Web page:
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“Subscriber Experience” at the Heart of Recurring Revenue Success

Michael Fauscette
Advisor, G2

What makes for a good subscriber experience?

To answer this question, you first have to understand what the subscriber experience is. In short, it’s the ongoing interaction between a subscriber and a vendor. The key word is “ongoing.” These ongoing interactions include everything that might impact the perceived value a customer gets from your products/services — from the experience of signing up for your offerings to the invoices they receive for products/services rendered, the communications they have with your customer success team, subscribers making changes to existing subscriptions, and more. For B2B companies — with their feature rich nature of frequent release cycles, ease of deployment, and anywhere/anytime access to cloud-based solutions — subscription models are a natural fit. But this model is more than just a tech shift. It’s more than just a shift from products to services, from hardware to hardware-as-a-service. It’s a culture shift that needs to be wrapped around subscribers.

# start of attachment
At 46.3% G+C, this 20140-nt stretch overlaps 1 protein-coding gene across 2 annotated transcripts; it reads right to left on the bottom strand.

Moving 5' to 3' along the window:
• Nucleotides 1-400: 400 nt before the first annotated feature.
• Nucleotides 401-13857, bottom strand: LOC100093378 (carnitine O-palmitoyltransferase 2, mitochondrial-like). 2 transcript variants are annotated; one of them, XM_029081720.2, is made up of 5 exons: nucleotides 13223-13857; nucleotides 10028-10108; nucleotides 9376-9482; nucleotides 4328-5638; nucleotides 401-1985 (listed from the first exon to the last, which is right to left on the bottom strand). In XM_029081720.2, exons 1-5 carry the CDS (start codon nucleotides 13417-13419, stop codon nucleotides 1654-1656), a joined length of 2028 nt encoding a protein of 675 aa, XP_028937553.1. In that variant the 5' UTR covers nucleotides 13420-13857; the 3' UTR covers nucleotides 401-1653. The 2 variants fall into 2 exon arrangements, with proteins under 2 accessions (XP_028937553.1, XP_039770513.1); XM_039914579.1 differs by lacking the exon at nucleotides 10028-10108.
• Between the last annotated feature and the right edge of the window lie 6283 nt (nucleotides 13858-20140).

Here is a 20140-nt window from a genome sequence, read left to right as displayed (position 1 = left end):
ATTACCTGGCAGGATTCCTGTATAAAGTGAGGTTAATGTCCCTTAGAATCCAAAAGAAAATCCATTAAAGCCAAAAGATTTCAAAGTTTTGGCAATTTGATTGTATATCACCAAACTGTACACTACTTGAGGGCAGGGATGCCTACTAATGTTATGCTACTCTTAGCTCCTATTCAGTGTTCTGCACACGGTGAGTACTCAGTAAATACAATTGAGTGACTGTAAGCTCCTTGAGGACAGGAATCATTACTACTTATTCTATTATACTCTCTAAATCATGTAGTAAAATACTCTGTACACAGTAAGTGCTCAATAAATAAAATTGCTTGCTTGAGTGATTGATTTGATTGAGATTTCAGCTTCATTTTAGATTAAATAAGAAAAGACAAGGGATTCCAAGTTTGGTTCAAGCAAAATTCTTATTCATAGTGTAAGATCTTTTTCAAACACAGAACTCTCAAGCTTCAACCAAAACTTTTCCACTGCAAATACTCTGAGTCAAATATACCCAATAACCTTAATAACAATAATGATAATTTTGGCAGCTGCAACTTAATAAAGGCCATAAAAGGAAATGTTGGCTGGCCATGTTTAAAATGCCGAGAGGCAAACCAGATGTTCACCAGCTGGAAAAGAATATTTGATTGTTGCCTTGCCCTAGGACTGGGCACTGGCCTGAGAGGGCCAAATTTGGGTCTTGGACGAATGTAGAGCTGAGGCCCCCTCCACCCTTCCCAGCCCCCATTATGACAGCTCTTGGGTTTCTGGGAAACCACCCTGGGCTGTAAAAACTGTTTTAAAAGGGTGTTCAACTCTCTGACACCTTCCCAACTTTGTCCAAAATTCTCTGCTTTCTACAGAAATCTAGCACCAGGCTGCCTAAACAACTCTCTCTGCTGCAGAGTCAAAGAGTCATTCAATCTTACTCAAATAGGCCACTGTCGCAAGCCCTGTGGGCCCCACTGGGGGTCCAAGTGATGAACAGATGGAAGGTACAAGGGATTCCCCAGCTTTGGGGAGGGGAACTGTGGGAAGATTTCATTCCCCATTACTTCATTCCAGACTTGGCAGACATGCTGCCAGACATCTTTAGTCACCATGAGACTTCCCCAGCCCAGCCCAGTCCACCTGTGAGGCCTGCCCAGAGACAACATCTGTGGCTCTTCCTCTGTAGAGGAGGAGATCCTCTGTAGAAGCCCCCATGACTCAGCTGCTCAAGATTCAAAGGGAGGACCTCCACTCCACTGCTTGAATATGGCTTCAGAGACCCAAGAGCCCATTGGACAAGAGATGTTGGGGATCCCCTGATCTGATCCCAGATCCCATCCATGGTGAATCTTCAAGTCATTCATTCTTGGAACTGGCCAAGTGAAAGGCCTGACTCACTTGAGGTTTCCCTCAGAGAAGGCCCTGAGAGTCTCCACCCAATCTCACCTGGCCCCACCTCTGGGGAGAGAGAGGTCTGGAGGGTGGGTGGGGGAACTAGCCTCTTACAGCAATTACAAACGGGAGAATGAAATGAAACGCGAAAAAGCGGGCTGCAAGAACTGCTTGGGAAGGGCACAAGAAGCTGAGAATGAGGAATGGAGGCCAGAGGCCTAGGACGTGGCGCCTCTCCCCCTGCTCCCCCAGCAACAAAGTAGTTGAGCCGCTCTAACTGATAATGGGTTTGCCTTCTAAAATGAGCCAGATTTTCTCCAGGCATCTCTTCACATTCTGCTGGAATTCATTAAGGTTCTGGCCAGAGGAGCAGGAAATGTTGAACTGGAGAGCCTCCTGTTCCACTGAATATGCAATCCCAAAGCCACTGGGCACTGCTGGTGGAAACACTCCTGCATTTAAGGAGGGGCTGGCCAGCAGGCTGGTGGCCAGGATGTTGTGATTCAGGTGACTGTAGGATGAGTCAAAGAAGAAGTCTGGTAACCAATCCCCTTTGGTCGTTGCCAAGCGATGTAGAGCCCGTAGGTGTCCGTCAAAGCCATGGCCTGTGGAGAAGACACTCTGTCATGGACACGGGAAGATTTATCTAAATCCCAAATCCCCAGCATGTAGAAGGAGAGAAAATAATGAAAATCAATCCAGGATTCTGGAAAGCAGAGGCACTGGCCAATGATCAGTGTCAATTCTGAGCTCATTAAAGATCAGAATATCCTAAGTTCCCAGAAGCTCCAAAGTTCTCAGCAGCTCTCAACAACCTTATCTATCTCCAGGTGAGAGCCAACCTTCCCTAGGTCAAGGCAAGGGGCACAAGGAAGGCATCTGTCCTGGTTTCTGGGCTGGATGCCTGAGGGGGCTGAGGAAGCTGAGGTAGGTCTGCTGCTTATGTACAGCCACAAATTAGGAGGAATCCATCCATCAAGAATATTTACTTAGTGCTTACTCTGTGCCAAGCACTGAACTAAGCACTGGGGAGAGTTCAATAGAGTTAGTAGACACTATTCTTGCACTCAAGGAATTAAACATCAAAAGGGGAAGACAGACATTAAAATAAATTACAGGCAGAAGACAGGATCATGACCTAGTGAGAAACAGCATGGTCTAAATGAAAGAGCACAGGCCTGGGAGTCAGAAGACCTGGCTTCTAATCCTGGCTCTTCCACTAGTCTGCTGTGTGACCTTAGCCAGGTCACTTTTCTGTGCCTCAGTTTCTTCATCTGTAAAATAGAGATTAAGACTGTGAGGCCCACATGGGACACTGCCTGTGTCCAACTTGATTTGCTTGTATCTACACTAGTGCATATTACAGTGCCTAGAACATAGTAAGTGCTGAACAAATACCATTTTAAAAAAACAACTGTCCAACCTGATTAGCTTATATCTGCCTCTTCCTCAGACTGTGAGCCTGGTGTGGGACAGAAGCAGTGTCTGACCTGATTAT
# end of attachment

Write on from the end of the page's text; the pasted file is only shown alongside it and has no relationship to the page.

Meeting New Customer Expectations

Customer expectations are high for consumer services, especially for digital experiences. The concept of — and demand for — instant results is deeply ingrained within the modern consumer. The ability to access information, do research, buy nearly anything and seamlessly communicate across multiple channels online has permanently altered what consumers expect from digital experiences. We purchase online and expect same day delivery and access to everything, from cloud storage services to groceries and air filters. In 2020, as communities went into lockdown to attempt to control the Covid-19 pandemic, our dependence on the instant nature of the internet experience became even more prominent and important. And this trend has only continued to put pressure on how businesses approach and optimize for the subscriber experience.

Companies That Fail to Deliver on the Subscriber Experience

Getting what you want, when you want it, how you want it defines a superior subscriber experience. But right now, many companies are failing to deliver. According to a recent study by the management consulting firm Bain and Co, 80% of CEOs believe they deliver a superior experience, but only 8% of customers agree. And this disconnect has obvious negative consequences: according to a study by consulting firm PwC, 32% of all customers would stop doing business with a brand they loved after one bad experience. With 70% of a subscription company’s revenue comes from existing customers through upsells, add-ons, and renewals, retention — not just new customer acquisition — that means that ensuring a quality subscriber experience is table stakes for growth.

Subscriber Experience Does NOT Equal Customer Service